Olympic Swimming 2012: Michael Phelps and Ryan Lochte Rivalry Set for Final Roar

Avi Wolfman-ArentCorrespondent IIAugust 1, 2012

LONDON, ENGLAND - AUGUST 01:  Michael Phelps (top) of the United States and Ryan Lochte (bottom) of the United States compete in the first semifinal heat of the Men's 200m Individual Medley on Day 5 of the London 2012 Olympic Games at the Aquatics Centre on August 1, 2012 in London, England.  (Photo by Adam Pretty/Getty Images)
Adam Pretty/Getty Images

It isn't in our nature as sports fans to appreciate things as they happen.

We're a forward-looking breed, always onto the next big game or controversy.

But if you can, stop for a moment. Breathe. Look around.

And while you're at it, orient your breathing, reflective self to the London Aquatics Centre, where, Thursday afternoon, Ryan Lochte and Michael Phelps will race against each other for the final time.

They will each swim 200 meters, using all four strokes—a tidy summation of what makes these two such a wondrous pair. In jockspeak we call it "versatility," but that term seems woefully inept when describing these two.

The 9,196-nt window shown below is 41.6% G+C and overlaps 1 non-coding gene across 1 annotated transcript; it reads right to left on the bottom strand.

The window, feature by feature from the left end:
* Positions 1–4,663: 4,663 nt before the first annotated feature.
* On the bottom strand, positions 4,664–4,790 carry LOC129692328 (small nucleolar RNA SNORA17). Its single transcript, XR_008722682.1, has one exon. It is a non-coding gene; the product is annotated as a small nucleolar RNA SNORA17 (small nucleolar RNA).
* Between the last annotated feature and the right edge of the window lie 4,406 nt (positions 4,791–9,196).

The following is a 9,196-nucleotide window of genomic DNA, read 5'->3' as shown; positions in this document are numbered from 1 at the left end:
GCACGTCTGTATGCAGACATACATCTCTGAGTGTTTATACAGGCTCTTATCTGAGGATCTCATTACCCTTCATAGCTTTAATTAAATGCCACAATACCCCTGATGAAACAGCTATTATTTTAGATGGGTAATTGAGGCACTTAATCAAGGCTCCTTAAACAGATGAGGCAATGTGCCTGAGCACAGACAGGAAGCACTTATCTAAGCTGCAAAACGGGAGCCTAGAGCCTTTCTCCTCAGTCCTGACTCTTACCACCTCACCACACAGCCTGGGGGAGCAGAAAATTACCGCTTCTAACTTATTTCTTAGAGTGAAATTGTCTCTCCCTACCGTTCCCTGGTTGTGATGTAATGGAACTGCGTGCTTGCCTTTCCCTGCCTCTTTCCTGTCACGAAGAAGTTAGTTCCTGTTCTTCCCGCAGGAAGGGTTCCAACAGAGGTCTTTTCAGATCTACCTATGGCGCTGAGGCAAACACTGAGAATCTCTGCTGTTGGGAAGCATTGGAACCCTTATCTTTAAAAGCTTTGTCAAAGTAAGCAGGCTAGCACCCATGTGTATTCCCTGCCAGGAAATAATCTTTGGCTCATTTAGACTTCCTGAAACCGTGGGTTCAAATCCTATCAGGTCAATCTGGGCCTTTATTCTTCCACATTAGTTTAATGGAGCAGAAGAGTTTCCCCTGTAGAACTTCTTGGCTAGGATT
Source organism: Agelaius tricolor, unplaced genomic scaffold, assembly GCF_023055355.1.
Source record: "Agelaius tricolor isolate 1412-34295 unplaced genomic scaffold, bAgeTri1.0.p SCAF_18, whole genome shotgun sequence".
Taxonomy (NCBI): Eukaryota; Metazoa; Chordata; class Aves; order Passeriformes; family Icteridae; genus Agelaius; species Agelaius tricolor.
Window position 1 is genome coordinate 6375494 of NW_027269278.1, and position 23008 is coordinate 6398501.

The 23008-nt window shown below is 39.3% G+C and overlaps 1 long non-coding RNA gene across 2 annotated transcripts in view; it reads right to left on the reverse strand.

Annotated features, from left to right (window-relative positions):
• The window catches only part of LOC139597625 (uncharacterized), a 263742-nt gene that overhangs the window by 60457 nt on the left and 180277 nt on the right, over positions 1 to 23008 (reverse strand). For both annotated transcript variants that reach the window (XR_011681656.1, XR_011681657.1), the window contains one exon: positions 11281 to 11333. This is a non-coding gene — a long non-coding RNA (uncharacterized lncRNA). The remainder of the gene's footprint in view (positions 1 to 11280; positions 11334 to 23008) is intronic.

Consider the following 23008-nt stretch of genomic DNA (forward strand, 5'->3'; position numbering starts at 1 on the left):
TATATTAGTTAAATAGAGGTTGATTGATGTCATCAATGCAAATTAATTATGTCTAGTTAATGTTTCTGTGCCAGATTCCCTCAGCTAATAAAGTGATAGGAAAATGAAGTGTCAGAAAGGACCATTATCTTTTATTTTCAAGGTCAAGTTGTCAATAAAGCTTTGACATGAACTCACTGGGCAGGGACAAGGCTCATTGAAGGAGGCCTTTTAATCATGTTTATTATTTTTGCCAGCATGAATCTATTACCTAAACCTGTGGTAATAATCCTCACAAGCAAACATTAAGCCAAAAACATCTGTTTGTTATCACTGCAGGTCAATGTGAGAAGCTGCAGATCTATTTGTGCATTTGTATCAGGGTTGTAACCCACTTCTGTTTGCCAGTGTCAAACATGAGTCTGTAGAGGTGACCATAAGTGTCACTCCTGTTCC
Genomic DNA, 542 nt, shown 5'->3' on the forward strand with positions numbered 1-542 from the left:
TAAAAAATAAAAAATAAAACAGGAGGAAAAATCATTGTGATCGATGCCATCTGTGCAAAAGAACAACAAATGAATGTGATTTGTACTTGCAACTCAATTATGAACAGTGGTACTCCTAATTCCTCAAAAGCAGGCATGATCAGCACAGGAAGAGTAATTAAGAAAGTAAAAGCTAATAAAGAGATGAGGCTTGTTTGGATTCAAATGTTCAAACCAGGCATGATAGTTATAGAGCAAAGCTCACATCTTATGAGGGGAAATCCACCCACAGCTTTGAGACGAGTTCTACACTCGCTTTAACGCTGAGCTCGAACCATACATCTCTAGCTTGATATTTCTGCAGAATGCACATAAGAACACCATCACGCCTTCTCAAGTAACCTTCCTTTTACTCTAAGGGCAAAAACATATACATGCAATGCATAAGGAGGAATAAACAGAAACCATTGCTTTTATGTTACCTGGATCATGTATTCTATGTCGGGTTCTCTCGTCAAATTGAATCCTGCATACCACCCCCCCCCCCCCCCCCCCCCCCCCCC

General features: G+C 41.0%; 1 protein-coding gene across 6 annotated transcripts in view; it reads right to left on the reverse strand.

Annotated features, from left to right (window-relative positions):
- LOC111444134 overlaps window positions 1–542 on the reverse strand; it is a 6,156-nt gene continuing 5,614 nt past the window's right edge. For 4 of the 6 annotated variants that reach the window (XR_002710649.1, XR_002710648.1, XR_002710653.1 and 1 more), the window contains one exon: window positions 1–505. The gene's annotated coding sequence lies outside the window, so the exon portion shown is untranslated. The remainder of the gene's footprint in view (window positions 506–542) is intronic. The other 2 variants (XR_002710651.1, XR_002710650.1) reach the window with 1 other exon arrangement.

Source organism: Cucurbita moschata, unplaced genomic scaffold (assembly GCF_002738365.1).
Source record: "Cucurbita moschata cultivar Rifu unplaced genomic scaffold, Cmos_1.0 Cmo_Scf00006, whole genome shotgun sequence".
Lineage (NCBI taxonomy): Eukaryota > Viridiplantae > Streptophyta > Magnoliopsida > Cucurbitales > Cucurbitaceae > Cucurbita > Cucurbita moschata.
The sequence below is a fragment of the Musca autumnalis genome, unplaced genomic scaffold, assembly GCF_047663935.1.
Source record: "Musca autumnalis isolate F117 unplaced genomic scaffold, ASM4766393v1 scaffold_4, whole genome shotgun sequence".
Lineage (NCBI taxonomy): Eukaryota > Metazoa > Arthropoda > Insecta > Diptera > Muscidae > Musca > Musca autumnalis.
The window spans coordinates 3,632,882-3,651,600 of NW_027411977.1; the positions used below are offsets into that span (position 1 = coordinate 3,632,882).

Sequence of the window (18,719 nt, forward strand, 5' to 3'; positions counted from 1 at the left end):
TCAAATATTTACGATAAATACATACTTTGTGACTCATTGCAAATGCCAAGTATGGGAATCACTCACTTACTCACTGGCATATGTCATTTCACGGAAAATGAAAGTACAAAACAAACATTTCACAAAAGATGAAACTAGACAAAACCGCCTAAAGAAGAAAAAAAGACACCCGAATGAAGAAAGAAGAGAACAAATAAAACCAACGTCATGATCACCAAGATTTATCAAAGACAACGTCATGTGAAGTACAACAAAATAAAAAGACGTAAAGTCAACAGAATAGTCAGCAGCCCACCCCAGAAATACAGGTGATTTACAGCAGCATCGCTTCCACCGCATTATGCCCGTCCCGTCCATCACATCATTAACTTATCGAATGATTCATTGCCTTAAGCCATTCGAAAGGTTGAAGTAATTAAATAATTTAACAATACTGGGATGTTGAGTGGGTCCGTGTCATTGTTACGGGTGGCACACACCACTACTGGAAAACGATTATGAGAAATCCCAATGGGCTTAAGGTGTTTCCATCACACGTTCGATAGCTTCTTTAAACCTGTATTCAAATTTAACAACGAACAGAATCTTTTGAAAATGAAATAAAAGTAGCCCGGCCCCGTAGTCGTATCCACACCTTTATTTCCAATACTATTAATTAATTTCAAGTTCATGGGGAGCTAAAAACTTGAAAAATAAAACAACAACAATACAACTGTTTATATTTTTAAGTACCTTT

Phelps and Lochte do everything one can possibly do in a pool, and they're doing it in the same sliver of time—in the same country, at the same age, fueled by the same potent blend of ego, talent and ambition.

One chases history and a place among the greatest Olympians ever. The other looks to make his name and escape the Great One's shadow.

No, the rivalry hasn't evolved quite as hoped in London.

Turns out, Phelps, after years of lax training, is only the fourth-best 400-meter individual medley swimmer in the world. And Ryan Lochte, he's only the fourth-best 200 freestyler.

Now go back in history and find me the swimmers who can say they were the fourth-best 200 freestyler and the best 400 IM-er and one of the best 200 IM-ers and one of the best 200 backstrokers.

Then run the same analysis on Phelps.

In either case, you won't catch many swimmers in your filter. And I guarantee you won't find any from the same country and the same era.

This is once-in-a-lifetime fare, and I'm hoping we're treated to a worthy final chapter.

I'm hoping we get a reprise of what we saw in this event at U.S. trials—two maestros going stroke for stroke, turn for turn, kick for kick, until someone jabs for that final wall a millisecond faster than the other.

That's the finale these two deserve.

But even if the cosmos deny us a fitting capstone, make no mistake, this rivalry is something beyond the usual theater of athletics.

Soak it in, sports fans.

Leave the relentless prognostication and analysis for another day and just...soak it in.